Spawn’s Todd McFarlane places blame on himself for the reboot’s delays

Todd McFarlane accepts culpability for a new movie starring his creation Spawn having problems getting made.

Spawn creator Todd McFarlane is prepping his hellion mercenary’s return to screens but it hasn’t been easy. Despite getting Oscar-caliber star power with Jamie Foxx and Jeremy Renner tentatively attached, major studios aren’t sold on forking over funding to produce what is pitched as an R-rated superhero horror film.

McFarlane shared recently with Forbes (hat-tip here to that the script he wrote is the biggest stepping stone in persuading a studio to bite, and he believes that’s on him. He commented:

“I wrote the first draft of the screenplay… If I’d done my job and written a screenplay that mattered, that would have sold it. I’m culpable on that end to start with.”

On the other end, McFarlane is clear he wants to direct, something he has never done before but is itching to do:

“People ask why not a TV show instead of a movie? Part of it is I’ve never directed a feature film. I had an itch to scratch. This might be my only chance. I’ve held on to the rights to attach myself to it.”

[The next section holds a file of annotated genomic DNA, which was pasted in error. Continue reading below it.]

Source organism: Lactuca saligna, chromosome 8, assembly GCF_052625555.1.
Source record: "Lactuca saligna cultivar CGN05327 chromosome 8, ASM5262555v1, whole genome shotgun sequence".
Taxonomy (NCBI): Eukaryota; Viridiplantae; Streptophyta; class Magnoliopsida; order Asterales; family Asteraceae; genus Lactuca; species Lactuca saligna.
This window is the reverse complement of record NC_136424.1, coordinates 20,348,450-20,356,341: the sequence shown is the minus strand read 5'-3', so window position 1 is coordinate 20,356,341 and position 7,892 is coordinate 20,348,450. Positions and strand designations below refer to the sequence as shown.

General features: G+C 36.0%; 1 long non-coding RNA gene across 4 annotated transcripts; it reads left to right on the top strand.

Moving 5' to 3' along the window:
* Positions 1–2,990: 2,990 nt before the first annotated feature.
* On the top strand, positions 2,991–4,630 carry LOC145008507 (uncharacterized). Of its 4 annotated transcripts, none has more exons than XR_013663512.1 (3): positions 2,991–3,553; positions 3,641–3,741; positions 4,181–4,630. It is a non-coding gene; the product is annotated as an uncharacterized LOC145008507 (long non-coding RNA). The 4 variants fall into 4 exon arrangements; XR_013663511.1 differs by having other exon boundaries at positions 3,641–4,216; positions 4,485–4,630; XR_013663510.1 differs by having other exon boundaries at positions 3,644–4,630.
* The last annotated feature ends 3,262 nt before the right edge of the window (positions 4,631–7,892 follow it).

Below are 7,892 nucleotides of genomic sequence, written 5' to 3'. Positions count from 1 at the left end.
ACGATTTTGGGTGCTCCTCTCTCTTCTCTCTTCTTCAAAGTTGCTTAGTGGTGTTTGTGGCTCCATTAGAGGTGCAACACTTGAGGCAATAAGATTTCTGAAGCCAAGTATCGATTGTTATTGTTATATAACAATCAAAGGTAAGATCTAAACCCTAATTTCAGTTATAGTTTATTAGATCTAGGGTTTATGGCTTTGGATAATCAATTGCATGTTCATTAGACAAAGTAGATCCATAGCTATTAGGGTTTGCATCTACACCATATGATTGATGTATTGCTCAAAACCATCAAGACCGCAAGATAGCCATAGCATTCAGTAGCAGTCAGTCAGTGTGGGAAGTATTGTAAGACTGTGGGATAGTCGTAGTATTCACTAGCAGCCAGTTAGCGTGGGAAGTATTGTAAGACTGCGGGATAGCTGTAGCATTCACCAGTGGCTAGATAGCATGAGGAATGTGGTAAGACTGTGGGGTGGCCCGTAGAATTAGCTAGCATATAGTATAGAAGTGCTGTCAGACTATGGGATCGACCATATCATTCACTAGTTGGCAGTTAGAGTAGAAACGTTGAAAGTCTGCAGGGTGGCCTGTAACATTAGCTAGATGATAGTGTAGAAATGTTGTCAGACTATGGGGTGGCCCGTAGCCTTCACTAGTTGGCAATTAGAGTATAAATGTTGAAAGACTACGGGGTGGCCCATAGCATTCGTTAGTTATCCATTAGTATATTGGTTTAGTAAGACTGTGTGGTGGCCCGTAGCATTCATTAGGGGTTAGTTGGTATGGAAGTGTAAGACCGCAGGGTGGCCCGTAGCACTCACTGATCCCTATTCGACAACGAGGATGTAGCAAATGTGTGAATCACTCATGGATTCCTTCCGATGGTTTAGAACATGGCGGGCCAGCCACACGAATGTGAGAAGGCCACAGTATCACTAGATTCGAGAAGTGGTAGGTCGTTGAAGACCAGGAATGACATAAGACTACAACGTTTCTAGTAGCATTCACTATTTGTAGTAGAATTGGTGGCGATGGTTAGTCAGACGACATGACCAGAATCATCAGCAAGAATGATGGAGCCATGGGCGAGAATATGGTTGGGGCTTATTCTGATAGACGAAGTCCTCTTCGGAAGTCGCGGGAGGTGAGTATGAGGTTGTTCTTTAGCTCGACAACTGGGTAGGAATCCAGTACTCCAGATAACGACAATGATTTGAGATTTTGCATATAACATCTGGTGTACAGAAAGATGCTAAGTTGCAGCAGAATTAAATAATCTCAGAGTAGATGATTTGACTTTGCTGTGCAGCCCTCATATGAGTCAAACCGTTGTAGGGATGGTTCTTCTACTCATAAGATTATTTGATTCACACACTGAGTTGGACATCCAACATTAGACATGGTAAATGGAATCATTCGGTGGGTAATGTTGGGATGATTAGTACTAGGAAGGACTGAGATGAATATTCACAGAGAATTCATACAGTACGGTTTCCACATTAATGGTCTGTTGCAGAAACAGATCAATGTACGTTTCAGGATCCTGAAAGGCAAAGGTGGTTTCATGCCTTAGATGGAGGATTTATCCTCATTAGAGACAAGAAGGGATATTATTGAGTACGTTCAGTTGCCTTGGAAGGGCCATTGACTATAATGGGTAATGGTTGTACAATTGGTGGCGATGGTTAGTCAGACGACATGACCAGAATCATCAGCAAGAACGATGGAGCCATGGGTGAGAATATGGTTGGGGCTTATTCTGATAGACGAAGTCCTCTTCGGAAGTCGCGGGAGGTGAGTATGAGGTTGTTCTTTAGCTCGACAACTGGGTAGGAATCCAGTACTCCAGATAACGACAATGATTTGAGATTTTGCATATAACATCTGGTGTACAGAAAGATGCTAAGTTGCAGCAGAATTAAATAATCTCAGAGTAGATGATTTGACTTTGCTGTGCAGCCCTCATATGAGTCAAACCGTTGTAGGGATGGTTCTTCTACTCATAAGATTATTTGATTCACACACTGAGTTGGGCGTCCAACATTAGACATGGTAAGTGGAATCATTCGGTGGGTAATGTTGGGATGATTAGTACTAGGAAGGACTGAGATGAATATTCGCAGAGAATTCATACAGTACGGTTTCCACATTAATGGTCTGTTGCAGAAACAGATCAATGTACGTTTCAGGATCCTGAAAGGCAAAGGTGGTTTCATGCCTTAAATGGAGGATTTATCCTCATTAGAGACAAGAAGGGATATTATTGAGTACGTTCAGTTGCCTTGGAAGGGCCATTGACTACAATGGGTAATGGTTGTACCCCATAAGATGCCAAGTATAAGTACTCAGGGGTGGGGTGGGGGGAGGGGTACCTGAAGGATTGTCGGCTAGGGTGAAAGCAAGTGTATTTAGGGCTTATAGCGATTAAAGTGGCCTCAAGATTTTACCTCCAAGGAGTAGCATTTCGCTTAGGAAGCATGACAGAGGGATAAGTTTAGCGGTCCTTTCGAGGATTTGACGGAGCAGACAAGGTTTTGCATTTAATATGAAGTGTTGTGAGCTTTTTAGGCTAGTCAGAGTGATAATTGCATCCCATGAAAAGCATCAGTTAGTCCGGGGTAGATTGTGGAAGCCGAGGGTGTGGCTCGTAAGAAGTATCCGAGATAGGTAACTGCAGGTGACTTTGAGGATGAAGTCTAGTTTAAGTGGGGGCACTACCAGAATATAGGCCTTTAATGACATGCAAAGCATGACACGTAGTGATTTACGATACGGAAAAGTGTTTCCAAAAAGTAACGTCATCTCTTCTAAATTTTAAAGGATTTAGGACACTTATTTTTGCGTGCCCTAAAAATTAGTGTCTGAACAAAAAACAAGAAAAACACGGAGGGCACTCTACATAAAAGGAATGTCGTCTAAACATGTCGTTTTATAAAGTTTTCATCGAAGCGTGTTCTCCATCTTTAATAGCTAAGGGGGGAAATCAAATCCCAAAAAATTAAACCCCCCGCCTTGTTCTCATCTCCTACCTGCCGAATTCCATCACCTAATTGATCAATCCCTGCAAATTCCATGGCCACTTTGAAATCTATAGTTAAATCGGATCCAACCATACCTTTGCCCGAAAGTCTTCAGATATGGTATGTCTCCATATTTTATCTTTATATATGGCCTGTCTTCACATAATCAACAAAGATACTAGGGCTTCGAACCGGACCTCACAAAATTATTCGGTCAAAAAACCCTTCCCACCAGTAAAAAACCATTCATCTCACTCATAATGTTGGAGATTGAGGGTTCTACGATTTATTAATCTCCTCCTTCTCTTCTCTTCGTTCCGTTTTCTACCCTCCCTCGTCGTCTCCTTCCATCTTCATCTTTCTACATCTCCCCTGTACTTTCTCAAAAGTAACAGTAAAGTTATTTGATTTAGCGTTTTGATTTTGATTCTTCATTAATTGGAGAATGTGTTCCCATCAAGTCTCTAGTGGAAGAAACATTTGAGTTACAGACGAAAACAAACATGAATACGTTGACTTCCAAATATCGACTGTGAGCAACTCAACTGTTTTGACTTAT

He also acknowledges that studios are cautious of putting their chips behind an unproven filmmaker. That’s why McFarlane took strides to have pieces in place – such as a producer and cast. It will make him look like less of a risk but added it’s all preliminary. Time will tell if Spawn moves forward:

“Then there’s the fear and risk on the financing side with a first time writer, first time director. That’s why I went to get Jason Blum to produce, and attached Jamie and Jeremy – to add the quality to it… The more I can add those people, the less I become relevant as a risk. Hopefully the studios will see that I am planning accordingly and going about this in a businesslike way to reduce that back-end risk, and at some point, we’ll move forward.”

McFarlane said late in 2019 the new Spawn would get made no matter what, but he addressed at that time as well the troubles with securing financing.

He also said that he “handed” his script to an unnamed writer-director “for a polish” that was supposed to take a few weeks. No update was offered to Forbes.

Spawn’s last journey through Hell was a feature film in 1997 starring Michael Jai White in the lead, Martin Sheen as villain Jason Wynn, and John Leguizamo as the Clown. Capitalizing on what a craze the character and Image Comics was at the time, the summer blockbuster attempt was a critical dud, dragged especially for its primitive CGI effects. It has managed to gain cult status over time.

Aside from a fan film in 2014 (the well-received Spawn: The Recall), there hasn’t been much locomotion on an updated adaptation.

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